An International Space Station school contact has been planned for Ricky Arnold KE5DAU with Tehnicka Skola Zajecar, Zajecar, Serbia.
The event is scheduled Tuesday 19 June 2018 at approximately 14.20 UTC.
The contact will be a direct operated by YU1ACR.
The downlink signals will be audible in parts of Europe.
Technical school from Zajecar is a secondary vocational school in Eastern Serbia. The school includes educational profiles in the fields of electrical engineering, transport, mechanical engineering and information technology. For years, the school has been involved in various reform projects secondary vocational education, which resulted in the introduction of new experimental educational profiles mechatronics and information technologies.
An important segment in the school is non-formal education and work in the sections. In the field of robotics, our students record excellent results at national competitions. In 2017, the school launched a state-level “ARDUINO KUP” competition where students displayed their skills in the field of microcontrollers. The competition was organized in 2018, and we hope that the competition will soon take on an international character.
Participants will ask as many of the following questions as time allows:
1. Do you play any sport on the ISS?
2. How much do you sleep?
3. How many days you can spend on the ISS in a row?
4. How do you feel when you return from ISS to the Earth?
5. Do everyone sleep at the same time?
6. Do you eat only prepared food or you can cook something?
7. How often are you in contact with your family on Earth?
8. What was your most interesting experience on ISS?
9. Can you have any allergic reactions on ISS?
10. How to go to the toilet on ISS?
11. How many work hours do you have a day?
12. Did you ever get sick during your stay at the ISS?
13. Are you sweating during your stay at the ISS?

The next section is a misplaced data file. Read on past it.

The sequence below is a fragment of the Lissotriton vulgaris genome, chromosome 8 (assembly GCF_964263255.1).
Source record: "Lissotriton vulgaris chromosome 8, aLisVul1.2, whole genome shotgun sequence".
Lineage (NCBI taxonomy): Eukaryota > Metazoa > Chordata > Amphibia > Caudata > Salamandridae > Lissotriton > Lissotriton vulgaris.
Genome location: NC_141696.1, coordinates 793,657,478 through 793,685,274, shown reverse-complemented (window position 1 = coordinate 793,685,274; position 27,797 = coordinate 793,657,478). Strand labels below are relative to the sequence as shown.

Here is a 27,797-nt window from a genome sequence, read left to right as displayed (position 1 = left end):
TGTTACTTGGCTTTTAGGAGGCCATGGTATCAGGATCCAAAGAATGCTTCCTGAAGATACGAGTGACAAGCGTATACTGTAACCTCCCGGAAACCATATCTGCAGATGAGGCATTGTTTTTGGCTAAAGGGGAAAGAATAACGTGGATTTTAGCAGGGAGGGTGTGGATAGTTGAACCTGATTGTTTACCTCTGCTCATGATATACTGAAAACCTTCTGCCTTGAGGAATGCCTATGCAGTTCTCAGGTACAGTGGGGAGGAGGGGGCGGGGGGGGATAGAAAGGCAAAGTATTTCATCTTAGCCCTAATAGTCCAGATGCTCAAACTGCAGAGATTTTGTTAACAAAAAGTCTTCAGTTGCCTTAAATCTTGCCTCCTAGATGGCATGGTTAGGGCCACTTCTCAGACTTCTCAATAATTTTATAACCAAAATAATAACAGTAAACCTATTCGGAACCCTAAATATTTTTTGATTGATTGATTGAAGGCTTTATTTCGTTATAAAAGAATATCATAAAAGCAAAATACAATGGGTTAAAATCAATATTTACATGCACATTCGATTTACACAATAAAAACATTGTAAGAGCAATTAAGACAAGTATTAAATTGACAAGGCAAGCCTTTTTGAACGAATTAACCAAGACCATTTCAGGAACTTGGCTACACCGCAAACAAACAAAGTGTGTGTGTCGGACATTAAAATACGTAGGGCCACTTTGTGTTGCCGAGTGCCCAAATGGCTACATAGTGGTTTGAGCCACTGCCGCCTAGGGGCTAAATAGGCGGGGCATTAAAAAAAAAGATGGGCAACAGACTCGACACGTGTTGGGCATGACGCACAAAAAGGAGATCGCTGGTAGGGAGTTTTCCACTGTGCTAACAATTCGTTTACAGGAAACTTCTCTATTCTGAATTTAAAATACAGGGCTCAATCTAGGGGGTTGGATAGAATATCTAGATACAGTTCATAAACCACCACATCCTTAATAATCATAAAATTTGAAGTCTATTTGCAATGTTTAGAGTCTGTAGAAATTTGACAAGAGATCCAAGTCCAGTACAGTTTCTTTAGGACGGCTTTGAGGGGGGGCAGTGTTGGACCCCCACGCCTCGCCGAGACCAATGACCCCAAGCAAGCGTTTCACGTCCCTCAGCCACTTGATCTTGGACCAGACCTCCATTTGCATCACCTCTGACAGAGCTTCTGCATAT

14. What fun activities do you do in space?
15. Do you wear ordinary or special clothes?
16. What is the experience when during the spacewalk?
17. What do you miss the most during your stay at the ISS?
18. Does the ISS make noise?
Amateur Radio on the International Space Station (ARISS) is a cooperative venture of international amateur radio societies and the space agencies that support the International Space Station: NASA, Russian Space Agency, ESA, JAXA, and CSA. The US Center for the Advancement of Science in Space (CASIS) and the National Aeronautics and Space Administration (NASA) provide ARISS special support.
ARISS offers an opportunity for students to experience the excitement of Amateur Radio by talking directly with crewmembers on board the International Space Station. Teachers, parents and communities see, first hand, how Amateur Radio and crewmembers on ISS can energize youngsters’ interest in science, technology, and learning.
The primary goal of ARISS is to promote exploration of science, technology, engineering, and mathematics (STEM) topics by organizing scheduled contacts via amateur radio between crew members aboard the ISS and students in classrooms or informal education venues. With the help of experienced amateur radio volunteers, ISS crews speak directly with large audiences in a variety of public forums. Before and during these radio contacts, students, teachers, parents, and communities learn about space, space technologies, and amateur radio. For more information, see www.ariss.org, www.ariss-eu.organd https://www.amsat-on.be/hamtv-summary/.